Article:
Jscrambler Tutorials

Jscrambler 101 — Memory Protection

November 11th, 2020 | By Jscrambler | 4 min read

Welcome back to Jscrambler 101! A collection of tutorials on how to use Jscrambler to protect your JavaScript. This tutorial covers Jscrambler version 7.1.


Last time, on Jscrambler 101 — App Classification, we explored a new Jscrambler feature that classifies your apps and adjusts Jscrambler's protections to maximize their security and performance.

This time, we’re going to explore Memory Protection, a new Jscrambler feature that increases the security of sensitive data in your apps.

Memory Protection

In Web and Mobile applications, sensitive data often passes through the client-side. More specifically, values stored in memory can be accessed and tampered with at runtime.

Attackers' motivations to exploit the app's memory may vary from lower-risk to critical-risk. Generally, they will do it for one of these reasons:

  • to reverse-engineer the code and understand its mechanics;

  • to modify the app's behavior and, for example, access new features;

  • to access and retrieve sensitive data, for example, in Contact Tracing apps.

In comes Memory Protection, is a new Jscrambler feature that ciphers sensitive data using cryptographic algorithms, only allowing the data to be deciphered when it needs to be accessed by the application.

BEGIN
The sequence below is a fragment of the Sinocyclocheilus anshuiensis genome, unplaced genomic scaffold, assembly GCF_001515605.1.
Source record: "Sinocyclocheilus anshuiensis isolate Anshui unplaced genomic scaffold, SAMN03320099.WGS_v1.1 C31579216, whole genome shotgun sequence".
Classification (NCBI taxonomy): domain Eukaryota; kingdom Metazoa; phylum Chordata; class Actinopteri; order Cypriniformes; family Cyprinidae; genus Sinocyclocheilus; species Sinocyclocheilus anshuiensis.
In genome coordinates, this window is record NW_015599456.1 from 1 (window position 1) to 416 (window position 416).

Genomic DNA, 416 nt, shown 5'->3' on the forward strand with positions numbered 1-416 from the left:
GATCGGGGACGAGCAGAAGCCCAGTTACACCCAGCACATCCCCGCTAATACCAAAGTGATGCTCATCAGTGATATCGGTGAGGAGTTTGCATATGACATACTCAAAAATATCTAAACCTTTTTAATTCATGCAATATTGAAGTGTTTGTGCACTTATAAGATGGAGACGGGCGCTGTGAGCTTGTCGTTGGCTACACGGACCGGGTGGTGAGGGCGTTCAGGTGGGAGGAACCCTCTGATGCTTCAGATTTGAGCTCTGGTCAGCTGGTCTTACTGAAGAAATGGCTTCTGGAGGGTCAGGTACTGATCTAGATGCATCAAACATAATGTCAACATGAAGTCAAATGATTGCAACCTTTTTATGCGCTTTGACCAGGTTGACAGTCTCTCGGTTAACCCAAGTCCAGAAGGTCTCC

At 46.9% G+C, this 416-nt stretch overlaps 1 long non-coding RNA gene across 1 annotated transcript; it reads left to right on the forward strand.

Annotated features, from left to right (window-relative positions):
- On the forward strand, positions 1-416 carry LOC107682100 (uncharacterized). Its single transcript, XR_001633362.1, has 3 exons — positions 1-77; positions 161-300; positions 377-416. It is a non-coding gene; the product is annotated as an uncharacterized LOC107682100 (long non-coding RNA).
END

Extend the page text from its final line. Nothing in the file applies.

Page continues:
Memory Protection can be applied to strings and numbers that are present in complex structures like objects and arrays.

Memory Attack Example

Let's look at an attack example using our Jscrambler Racer HTML5 app.

In this simple HTML5 game, you do some laps with a racing car, attempting to keep your lap time as low as possible. We even have a Fastest Lap scoreboard at the top.

Jscrambler Racer Screenshot

Without question, a next-gen AAA racing game.

So let's assume we are an attacker wanting to cheat by changing our current lap time. This is a perfect example of a value that's typically stored in memory.

So, using one of many widely available tools for tampering with the memory, we can start looking for the Time value by trial and error at runtime.

So, when the time is at 15 seconds, we can look for values between 10 and 20. This retrieves 1718 results. Then, we keep refining our search as the time increases and, when we finally get 1 result, we can directly modify its value. Et voilà, we are now the best Jscrambler Racer player of all time.

Memory Protection Example

Memory Protection Example

Now, let's look at how this attack would unfold if this app's JavaScript and HTML5 code were protected using Jscrambler with the Memory Protection feature.

First off, we need to upload our app to the Jscrambler Web app and open the file that contains its source code.

We can apply Memory Protection using Code Annotations. In our example, we want to protect the function that handles the Time value:

// @jscrambler enable memoryProtection
function () {
    // other variables
    var currentLapTime = 0;